By Dom Serafini

NATPE organizers’ biggest fear in moving to Miami was the risk that companies would be “bussing” international buyers out of the convention site (in this case the Fontainebleau Hotel in Miami Beach).

Since virtually all Latin American distribution companies that exhibit at NATPE have offices in Miami, it would be relatively easy for them to do exactly the same thing that studios do during the L.A. Screenings, when taking busloads of buyers to their lots.

The fear was unfounded since any respectable company will not risk being labeled the black sheep by NATPE and, as we all know and have seen, NATPE president, Rick Feldman, is not shy about pointing fingers.

What is going to happen, however, is that local companies will have buyers in their offices or in their executives’ houses or restaurants, either on Sunday, January 23, 2011, before the market starts on the following day, or after the market ends. Some local exhibitors have even vowed not to return home at night and are renting hotel rooms instead to both avoid the usual horrendous Miami traffic and to be ready for NATPE’s traditional early start-up hours (for this reason VideoAge will be delivered to all NATPE registrants in their hotel rooms starting at 5 a.m.).

Indeed, at least two of the 10 or so parties now being planned will begin on Sunday, including NATPE’s own welcoming party at the adjacent Eden Roc Hotel.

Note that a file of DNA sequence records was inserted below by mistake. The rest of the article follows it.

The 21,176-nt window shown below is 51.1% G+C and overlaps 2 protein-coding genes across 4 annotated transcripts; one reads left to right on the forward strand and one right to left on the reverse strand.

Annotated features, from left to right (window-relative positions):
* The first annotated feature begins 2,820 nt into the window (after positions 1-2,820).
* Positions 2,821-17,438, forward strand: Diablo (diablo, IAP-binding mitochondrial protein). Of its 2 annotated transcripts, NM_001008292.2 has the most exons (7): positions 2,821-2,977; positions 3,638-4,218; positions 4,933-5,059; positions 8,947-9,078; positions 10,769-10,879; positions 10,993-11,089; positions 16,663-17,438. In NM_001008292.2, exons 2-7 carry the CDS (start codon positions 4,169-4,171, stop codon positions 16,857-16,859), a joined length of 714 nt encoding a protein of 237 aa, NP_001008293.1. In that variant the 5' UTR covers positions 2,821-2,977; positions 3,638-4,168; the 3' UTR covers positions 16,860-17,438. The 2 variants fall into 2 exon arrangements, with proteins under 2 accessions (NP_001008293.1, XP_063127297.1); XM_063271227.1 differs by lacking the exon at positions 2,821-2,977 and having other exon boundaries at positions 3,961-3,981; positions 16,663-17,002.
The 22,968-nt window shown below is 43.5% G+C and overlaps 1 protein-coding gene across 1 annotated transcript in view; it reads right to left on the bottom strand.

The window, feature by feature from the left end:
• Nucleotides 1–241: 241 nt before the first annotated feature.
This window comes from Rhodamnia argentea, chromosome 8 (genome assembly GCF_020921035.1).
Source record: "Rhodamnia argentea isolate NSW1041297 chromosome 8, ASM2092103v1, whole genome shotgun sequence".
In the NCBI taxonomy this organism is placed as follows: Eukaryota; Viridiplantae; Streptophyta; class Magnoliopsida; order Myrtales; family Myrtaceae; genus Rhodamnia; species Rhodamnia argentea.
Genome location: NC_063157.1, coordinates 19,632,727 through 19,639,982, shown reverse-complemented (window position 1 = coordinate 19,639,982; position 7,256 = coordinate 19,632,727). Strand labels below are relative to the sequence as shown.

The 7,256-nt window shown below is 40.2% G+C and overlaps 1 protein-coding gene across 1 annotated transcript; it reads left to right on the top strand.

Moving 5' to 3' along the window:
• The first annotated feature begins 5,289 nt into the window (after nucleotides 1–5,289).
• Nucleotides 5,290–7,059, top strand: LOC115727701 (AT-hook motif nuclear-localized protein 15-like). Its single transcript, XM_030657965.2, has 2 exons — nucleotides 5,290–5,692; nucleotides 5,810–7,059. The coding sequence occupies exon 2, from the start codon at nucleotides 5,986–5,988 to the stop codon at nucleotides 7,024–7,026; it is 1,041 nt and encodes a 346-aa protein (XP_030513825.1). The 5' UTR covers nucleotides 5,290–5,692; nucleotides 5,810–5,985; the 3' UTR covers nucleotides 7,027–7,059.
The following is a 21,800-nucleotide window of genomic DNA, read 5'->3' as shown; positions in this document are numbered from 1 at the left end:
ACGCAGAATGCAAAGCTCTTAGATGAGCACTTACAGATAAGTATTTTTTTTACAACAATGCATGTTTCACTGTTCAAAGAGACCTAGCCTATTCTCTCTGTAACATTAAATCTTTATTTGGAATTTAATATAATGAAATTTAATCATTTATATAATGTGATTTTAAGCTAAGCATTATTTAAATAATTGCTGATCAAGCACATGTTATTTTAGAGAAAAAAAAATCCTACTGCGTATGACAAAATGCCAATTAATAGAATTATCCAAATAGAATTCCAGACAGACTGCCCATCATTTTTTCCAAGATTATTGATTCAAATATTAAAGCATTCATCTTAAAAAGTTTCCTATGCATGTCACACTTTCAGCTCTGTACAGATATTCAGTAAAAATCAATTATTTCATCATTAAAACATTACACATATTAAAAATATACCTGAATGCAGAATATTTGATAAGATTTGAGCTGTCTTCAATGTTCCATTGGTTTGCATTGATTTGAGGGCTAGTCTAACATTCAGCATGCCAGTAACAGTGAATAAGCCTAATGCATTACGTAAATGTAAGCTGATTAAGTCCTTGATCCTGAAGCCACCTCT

This is so distribution companies can also take advantage of the fact that many Latin buyers have houses in and around Miami and therefore will be arriving earlier.

For this reason, VideoAge is coming out with its first Daily on Sunday, not only because it is practically a market day, albeit a non-official one, but also to allow smaller distribution companies an advantage in terms of attention. Sunday is also considered NATPE’s “domestic” day, which will be reflected in the Daily’s edition.

After the market starts on Monday, parties held outside the market venue will be relegated to the hours after the floor closes or, in the case of the opening night party, after the official bash ends.

Unique this year is the fact that some companies will be throwing parties even after the market closes on Wednesday, January 26 (including NATPE organizers) and that office meetings will continue until Friday, while Europeans and North Americans will most likely extend their Miami visit up until the weekend to take advantage of the resort’s sub-tropical climate to relax.

This, in effect, will make NATPE a six-day market: A first in NATPE’s 46-year history.